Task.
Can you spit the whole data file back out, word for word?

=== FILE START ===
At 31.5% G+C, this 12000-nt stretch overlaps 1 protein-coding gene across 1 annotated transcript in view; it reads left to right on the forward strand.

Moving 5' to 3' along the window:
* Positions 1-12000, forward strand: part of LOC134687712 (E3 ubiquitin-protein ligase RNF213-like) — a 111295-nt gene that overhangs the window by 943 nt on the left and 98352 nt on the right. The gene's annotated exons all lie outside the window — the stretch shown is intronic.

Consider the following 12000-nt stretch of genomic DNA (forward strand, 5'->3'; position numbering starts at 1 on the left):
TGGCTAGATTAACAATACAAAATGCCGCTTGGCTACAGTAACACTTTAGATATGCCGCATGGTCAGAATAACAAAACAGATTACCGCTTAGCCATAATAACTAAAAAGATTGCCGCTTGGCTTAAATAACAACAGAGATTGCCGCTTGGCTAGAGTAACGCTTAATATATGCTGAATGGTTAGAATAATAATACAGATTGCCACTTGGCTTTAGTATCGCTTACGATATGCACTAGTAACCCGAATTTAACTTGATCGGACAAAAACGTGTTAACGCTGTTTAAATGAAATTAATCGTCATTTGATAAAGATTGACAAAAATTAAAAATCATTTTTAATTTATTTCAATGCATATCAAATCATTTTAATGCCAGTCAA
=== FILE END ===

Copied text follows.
At 31.5% G+C, this 12000-nt stretch overlaps 1 protein-coding gene across 1 annotated transcript in view; it reads left to right on the forward strand.

Moving 5' to 3' along the window:
* Positions 1-12000, forward strand: part of LOC134687712 (E3 ubiquitin-protein ligase RNF213-like) — a 111295-nt gene that overhangs the window by 943 nt on the left and 98352 nt on the right. The gene's annotated exons all lie outside the window — the stretch shown is intronic.

Consider the following 12000-nt stretch of genomic DNA (forward strand, 5'->3'; position numbering starts at 1 on the left):
TGGCTAGATTAACAATACAAAATGCCGCTTGGCTACAGTAACACTTTAGATATGCCGCATGGTCAGAATAACAAAACAGATTACCGCTTAGCCATAATAACTAAAAAGATTGCCGCTTGGCTTAAATAACAACAGAGATTGCCGCTTGGCTAGAGTAACGCTTAATATATGCTGAATGGTTAGAATAATAATACAGATTGCCACTTGGCTTTAGTATCGCTTACGATATGCACTAGTAACCCGAATTTAACTTGATCGGACAAAAACGTGTTAACGCTGTTTAAATGAAATTAATCGTCATTTGATAAAGATTGACAAAAATTAAAAATCATTTTTAATTTATTTCAATGCATATCAAATCATTTTAATGCCAGTCAA